The Zollverein (pronounced [ˈtsɔlfɛɐ̯ˌʔaɪn]), or German Customs Union, was a coalition of German states formed to manage tariffs and economic policies within their territories. Organized by the 1833 Zollverein treaties, it formally started on 1 January 1834. However, its foundations had been in development from 1818 with the creation of a variety of custom unions among the German states. By 1866, the Zollverein included most of the German states. The Zollverein was no part of the German Confederation (1815-1866).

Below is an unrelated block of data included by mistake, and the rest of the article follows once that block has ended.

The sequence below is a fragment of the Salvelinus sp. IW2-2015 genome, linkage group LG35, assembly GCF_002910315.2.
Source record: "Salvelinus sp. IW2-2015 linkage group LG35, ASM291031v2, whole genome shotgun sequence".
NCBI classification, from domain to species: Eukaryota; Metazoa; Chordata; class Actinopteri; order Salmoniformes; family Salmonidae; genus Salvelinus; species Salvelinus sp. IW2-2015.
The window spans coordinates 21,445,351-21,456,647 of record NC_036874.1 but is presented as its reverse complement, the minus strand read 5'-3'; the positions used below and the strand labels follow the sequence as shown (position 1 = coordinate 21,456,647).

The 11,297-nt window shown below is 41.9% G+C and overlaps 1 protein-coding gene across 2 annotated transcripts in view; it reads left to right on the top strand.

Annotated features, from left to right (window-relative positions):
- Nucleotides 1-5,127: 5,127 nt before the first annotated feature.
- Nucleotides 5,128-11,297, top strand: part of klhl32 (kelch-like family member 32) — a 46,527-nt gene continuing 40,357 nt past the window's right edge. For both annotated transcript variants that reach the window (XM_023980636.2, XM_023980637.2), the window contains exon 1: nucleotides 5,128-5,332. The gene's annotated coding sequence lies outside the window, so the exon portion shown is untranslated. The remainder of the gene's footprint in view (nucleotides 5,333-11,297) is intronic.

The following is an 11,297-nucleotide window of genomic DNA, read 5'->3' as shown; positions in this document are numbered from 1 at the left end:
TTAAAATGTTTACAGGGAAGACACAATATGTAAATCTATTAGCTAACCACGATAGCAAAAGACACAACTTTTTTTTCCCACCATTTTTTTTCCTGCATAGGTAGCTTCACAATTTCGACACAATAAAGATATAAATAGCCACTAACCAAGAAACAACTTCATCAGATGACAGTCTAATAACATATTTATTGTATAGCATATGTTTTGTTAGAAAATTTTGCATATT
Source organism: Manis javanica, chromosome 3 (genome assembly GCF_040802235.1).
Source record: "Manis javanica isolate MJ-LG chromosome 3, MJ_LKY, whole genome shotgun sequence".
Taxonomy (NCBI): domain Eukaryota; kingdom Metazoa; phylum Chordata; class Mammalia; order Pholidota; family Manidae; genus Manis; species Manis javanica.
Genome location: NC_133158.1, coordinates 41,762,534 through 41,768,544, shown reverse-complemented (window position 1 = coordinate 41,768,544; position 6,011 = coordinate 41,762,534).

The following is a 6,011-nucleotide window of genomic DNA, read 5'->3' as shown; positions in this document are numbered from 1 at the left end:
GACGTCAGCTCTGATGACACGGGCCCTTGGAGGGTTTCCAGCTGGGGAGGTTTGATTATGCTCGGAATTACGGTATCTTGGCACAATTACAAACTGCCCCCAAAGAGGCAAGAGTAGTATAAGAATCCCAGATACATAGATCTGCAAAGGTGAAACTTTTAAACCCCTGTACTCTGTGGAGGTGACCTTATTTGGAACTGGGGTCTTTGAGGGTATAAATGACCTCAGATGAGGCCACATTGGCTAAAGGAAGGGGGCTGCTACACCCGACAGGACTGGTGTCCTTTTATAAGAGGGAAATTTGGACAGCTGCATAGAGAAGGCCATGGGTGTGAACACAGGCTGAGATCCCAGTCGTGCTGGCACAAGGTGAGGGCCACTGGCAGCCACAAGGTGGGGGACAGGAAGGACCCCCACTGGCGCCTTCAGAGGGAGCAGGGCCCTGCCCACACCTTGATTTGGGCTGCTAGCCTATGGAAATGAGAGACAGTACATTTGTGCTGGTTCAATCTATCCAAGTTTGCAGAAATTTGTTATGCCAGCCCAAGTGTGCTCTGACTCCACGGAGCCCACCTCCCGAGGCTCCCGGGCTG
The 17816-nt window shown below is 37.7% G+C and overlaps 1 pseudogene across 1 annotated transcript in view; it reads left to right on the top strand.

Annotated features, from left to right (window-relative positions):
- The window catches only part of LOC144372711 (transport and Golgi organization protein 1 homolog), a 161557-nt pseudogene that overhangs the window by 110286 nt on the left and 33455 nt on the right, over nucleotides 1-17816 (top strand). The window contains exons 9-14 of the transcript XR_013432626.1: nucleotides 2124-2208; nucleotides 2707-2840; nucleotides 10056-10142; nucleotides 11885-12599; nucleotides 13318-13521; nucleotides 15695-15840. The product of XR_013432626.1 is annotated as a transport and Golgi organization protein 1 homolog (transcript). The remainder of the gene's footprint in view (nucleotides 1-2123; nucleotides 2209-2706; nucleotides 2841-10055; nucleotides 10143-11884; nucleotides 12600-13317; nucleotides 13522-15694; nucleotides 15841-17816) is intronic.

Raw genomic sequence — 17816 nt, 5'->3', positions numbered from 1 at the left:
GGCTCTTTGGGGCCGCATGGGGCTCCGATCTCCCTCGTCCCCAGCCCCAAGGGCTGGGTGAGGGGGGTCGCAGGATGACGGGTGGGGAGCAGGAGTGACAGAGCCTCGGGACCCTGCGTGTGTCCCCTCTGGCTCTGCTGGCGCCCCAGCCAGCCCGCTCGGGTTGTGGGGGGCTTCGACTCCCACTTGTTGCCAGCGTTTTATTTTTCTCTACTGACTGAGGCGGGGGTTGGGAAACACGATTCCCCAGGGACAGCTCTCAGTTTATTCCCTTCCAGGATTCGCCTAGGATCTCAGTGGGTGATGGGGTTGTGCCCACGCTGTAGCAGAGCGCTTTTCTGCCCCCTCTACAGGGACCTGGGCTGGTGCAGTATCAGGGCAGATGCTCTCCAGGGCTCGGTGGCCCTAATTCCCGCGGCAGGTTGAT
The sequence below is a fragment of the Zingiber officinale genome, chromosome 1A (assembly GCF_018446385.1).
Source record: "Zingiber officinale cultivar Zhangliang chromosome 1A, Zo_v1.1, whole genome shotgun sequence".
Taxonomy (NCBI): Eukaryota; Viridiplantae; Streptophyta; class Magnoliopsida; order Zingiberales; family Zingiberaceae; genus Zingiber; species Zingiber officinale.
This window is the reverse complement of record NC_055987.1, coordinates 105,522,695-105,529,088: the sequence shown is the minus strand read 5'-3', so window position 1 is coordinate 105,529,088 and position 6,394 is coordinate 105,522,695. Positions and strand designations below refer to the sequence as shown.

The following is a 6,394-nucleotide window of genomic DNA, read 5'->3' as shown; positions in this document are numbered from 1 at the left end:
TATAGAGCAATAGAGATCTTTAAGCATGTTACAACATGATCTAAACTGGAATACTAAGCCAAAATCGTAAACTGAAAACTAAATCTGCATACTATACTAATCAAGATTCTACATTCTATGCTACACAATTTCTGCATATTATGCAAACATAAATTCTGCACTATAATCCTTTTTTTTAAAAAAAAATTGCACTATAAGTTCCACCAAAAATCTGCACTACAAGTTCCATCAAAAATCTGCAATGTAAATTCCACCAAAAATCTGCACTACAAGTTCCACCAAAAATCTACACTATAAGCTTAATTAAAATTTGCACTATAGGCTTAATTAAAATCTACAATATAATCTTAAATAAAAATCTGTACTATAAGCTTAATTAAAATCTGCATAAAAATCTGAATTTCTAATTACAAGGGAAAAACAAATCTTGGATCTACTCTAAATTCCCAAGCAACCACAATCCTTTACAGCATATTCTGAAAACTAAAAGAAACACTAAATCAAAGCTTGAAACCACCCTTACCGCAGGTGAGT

Prussia was the primary driver behind the creation of the customs union. Austria was excluded from the Zollverein because of its highly protected industry and also because Prince von Metternich was against the idea. By the founding of the North German Confederation in 1867, the Zollverein covered states of approximately 425,000 square kilometres (164,000 sq mi), and had produced economic agreements with several non-German states, including Sweden–Norway. After the founding of the German Empire in 1871, the Empire assumed the control of the customs union. However, not all states within the Empire were part of the Zollverein until 1888 (Hamburg for example). Conversely, though Luxembourg was a state independent of the German Reich, it remained in the Zollverein until 1919.